Last week, U.S. Rep. Al Lawson, D-Fla., showcased his support of a proposal to “make historic investments in Historically Black Colleges and Universities (HBCUs).”
Back in May, U.S. Rep. Alma Adams, D-NC, introduced the “Institutional Grants for New Infrastructure, Technology, and Education at HBCUs Act (IGNITE HBCU Excellence Act)” which has the support of U.S. Reps. Val Demings, D-Fla., French Hill, R-Ark. and Frederica Wilson, D-Fla. More than 60 other members of the House are backing the bill which is being championed in the U.S. Senate by U.S. Sens. Chris Coons, D-Del., and Tim Scott, R-SC.
“The IGNITE HBCU Excellence Act invests in infrastructure at Historically Black Colleges and Universities,” Lawson’s office noted. “The legislation recognizes the contributions of these institutions by affording them the support and investment needed to deepen their transformational work. Specifically, it would authorize funds to: renovate, repair, modernize, or construct new campus facilities, including instructional, research, and residential spaces; provide access to campus-wide, reliable high-speed broadband to support digital learning and long-term technological capacity; develop campus facilities to support community-based partnerships that provide students and community members with academic, health, and social services; procure equipment and technology needed to facilitate high-quality research and instruction; preserve buildings with historic significance; and ensure the resilience, safety and sustainability of campus facilities.”
“Our nation’s HBCUs deserve a level of investment and engagement reflective of their multi-billion impact on our nation’s economy, and their collective impact on the minds of millions of our nation’s future leaders,” said Lawson who is a member of the HBCU Caucus which Adams founded. “Too often, HBCUs are forced to navigate the effects of underfunding while also lacking access to alternate sources of capital available to other institutions. Having state-of-the-art facilities and up-to-date resources will allow HBCUs to be more competitive in their recruitment efforts, which in turn, will offer a stronger and more diverse cohort of individuals in the nation’s workforce.”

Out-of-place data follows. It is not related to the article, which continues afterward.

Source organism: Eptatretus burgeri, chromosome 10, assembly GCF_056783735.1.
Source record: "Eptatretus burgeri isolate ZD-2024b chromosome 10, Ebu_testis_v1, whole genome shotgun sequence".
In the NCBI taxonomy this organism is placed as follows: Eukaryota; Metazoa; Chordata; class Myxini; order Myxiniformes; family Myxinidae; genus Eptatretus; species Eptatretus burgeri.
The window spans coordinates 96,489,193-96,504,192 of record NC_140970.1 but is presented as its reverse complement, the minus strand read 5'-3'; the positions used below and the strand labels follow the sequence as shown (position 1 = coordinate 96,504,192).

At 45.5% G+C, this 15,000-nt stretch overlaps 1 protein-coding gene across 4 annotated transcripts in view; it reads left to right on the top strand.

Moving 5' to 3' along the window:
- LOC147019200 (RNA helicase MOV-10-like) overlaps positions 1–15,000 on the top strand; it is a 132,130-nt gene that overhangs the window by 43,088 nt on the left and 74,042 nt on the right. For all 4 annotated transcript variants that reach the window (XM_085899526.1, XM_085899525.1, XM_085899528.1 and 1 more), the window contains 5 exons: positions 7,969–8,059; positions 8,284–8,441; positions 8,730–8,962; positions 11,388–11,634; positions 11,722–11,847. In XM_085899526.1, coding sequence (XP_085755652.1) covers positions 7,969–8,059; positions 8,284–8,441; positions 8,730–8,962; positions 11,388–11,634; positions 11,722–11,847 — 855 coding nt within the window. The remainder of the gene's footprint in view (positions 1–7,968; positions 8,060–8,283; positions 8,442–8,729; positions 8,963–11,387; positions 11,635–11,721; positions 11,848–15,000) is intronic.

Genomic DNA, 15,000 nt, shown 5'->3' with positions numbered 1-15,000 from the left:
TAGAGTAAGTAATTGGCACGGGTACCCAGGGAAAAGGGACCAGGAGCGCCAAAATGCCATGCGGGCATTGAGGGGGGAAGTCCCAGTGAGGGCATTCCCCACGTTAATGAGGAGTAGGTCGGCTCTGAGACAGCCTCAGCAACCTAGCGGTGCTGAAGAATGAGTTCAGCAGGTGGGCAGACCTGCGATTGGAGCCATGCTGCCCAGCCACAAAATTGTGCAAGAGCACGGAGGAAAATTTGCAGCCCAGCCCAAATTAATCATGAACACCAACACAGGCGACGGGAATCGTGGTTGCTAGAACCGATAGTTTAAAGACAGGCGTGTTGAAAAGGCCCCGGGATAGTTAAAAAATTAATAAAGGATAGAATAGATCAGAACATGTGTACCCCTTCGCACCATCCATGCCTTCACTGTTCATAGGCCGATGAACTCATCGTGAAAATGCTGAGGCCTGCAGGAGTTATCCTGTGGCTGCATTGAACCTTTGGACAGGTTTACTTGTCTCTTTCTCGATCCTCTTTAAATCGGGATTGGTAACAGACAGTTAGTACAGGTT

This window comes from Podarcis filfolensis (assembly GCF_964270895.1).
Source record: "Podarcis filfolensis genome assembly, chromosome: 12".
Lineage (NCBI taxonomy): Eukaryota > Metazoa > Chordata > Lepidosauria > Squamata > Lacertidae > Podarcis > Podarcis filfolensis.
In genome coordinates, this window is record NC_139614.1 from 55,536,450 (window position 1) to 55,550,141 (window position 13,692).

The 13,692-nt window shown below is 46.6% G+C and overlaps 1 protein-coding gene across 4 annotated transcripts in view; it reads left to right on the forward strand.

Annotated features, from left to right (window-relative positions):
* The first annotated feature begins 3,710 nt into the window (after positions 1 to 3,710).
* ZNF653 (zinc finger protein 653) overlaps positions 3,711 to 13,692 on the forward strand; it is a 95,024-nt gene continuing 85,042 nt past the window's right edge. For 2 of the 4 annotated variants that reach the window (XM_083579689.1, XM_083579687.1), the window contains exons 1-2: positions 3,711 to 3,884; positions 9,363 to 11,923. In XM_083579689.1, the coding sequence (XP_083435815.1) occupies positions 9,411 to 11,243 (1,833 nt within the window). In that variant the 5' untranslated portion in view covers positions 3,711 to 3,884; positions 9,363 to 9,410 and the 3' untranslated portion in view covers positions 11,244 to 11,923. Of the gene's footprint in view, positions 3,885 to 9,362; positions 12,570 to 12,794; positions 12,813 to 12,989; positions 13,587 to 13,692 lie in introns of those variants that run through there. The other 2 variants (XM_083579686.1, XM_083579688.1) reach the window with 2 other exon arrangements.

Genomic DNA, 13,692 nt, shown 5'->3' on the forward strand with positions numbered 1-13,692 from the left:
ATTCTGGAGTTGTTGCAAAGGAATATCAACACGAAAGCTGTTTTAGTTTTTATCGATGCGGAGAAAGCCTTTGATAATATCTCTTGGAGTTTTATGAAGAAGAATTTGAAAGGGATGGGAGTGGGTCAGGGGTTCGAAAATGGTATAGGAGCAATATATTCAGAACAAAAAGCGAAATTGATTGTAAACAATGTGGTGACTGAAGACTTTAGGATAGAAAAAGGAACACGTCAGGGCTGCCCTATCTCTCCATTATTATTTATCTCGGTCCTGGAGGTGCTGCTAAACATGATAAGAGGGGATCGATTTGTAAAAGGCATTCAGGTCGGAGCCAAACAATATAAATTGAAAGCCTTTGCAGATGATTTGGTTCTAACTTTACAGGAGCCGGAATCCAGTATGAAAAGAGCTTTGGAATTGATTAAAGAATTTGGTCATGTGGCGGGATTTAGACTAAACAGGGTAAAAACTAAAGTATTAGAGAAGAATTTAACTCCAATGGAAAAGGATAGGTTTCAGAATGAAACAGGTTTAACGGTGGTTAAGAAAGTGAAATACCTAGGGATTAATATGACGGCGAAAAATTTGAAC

“The IGNITE HBCU Excellence Act is the most transformative legislation for Historically Black Colleges and Universities in history,” said Adams. “For over 150 years, HBCUs have been agents of equity, access, and excellence in education, despite being ignored and marginalized by federal and state governments. This historic, bipartisan bill changes that. The IGNITE HBCU Excellence Act invests in our HBCU facilities to give students state-of-the-art learning environments and enables HBCUs to continue to be a critical source of diversity in the workforce for another century and beyond.”
“Historically Black Colleges and Universities open doors to opportunity for thousands of students each year, many of whom come from underserved communities,” said Scott. “For decades, HBCUs have educated and produced top-notch graduates in every field—all while operating on minimal budgets. I can only imagine what more they will accomplish with proper funding, and I am proud that my colleagues and I have come together to support this transformational, bipartisan bill.”
“Historically Black Colleges and Universities have long been institutions advancing equity and academic excellence as they train the future generation of community leaders, innovators, educators, and freedom fighters,” said Coons. “Funding for HBCUs is critical to providing educational resources for low-income students, first-generation college students, and those most at risk of not entering college. HBCUs, like Delaware State University, consistently produce our next leaders, and we must ensure they have the resources to effectively attract students and continue to promote success. The IGNITE HBCU Excellence Act will modernize campuses across the country – ensuring that HBCUs have the technology, facilities, and resources to continue their transformational work.”
Adams’ bill is currently before the U.S. Education and Labor Committee.
Reach Kevin Derby at firstname.lastname@example.org.